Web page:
Animal activists can easily feel burnt out when faced with the endless incidents of animal cruelty that occur in the world. It seems so difficult to keep fighting when your calls fall on deaf ears, but in the end, when all the work does pay off, you have to remember that you’ve not only won but changed the world for countless animals. One such success is the recent closure of a cruel monkey circus at the Can Gio Biosphere Reserve in Vietnam. This incredible win comes after over 40,000 activists lent their voices to a petition!
The petition was written by animal welfare organization Animals Asia, who also contacted UNESCO in 2016 about the monkey circus since the tourist attraction was UNESCO-accredited. Although UNESCO replied, agreeing that the circus, which featured blindfolded monkeys riding bicycles and cowering in fear, was indeed in violation of animal welfare laws, it took 18 months and 43,000 signatures before UNESCO removed its accreditation from the attraction, which then led to the monkey circus being shut down.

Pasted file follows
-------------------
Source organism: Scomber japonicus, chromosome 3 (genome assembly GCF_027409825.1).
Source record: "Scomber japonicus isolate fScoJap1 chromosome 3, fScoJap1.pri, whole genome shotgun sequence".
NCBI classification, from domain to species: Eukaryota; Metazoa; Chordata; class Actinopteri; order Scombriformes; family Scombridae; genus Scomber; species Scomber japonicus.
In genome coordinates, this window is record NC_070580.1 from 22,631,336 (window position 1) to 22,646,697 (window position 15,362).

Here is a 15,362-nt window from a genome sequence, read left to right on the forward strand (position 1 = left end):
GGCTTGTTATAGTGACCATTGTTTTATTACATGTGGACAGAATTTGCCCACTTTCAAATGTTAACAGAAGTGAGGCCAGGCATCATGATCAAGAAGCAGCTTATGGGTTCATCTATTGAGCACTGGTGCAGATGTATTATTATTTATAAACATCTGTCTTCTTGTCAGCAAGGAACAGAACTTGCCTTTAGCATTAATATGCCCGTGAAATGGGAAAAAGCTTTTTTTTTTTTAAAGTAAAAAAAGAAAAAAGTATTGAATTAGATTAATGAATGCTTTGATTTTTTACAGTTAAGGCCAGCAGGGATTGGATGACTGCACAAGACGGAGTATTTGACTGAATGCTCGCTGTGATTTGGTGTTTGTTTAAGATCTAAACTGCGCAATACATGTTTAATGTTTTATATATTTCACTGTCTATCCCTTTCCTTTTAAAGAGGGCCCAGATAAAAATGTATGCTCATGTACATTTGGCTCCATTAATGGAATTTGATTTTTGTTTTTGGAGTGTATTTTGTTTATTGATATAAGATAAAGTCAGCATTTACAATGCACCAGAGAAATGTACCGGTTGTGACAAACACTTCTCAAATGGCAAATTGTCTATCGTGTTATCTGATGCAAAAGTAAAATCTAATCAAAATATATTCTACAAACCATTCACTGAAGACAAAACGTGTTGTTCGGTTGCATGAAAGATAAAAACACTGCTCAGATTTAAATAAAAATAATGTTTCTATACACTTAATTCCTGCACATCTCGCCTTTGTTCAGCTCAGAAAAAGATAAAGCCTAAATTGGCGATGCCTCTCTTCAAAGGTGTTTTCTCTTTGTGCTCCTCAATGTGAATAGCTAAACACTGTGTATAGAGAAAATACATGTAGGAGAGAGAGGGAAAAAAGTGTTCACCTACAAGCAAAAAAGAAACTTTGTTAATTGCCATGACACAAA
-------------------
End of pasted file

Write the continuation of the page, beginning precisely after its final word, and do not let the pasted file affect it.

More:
Animals Asia’s Animal Welfare Director, Dave Neale stated: “There is still widespread confusion in Vietnam about what constitutes animal cruelty and the fact that a UNESCO-accredited facility hosted a macaque circus really muddied the water for a lot of people … UNESCO’s actions were sanctioning the confinement, humiliation, and exploitation of animals for entertainment so it is crucial that their backing has been removed from an industry mired in serious animal abuse.”
Deputy Director of the Can Gio Biosphere Reserve, Le Van Sinh explained the reasoning behind the closure of the monkey circus: “We received feedback from Animals Asia and the public against the use of wild animals and came to realize that it is both unnecessary and inhumane to treat animals this way … We asked the Ho Chi Minh City’s People Committee and the city’s Department of Agriculture and Rural Development to stop the circus. The city government recognized the negative impact on the city’s tourism and decided to have the circus closed down.”
Although this is certainly great news and a great example of the power of activism, it should be noted that the macaques used in the circus are owned by a third party that will more than likely continue to use the captive primates at other tourist attractions. This is a step in the right direction, but we need to continue to fight to ensure that no animals are forced into similar situations worldwide.
To learn more about the issues at hand and how you can get involved in ending the use of animals for “entertainment,” visit the Animals Asia website here.
Image Source: Pixabay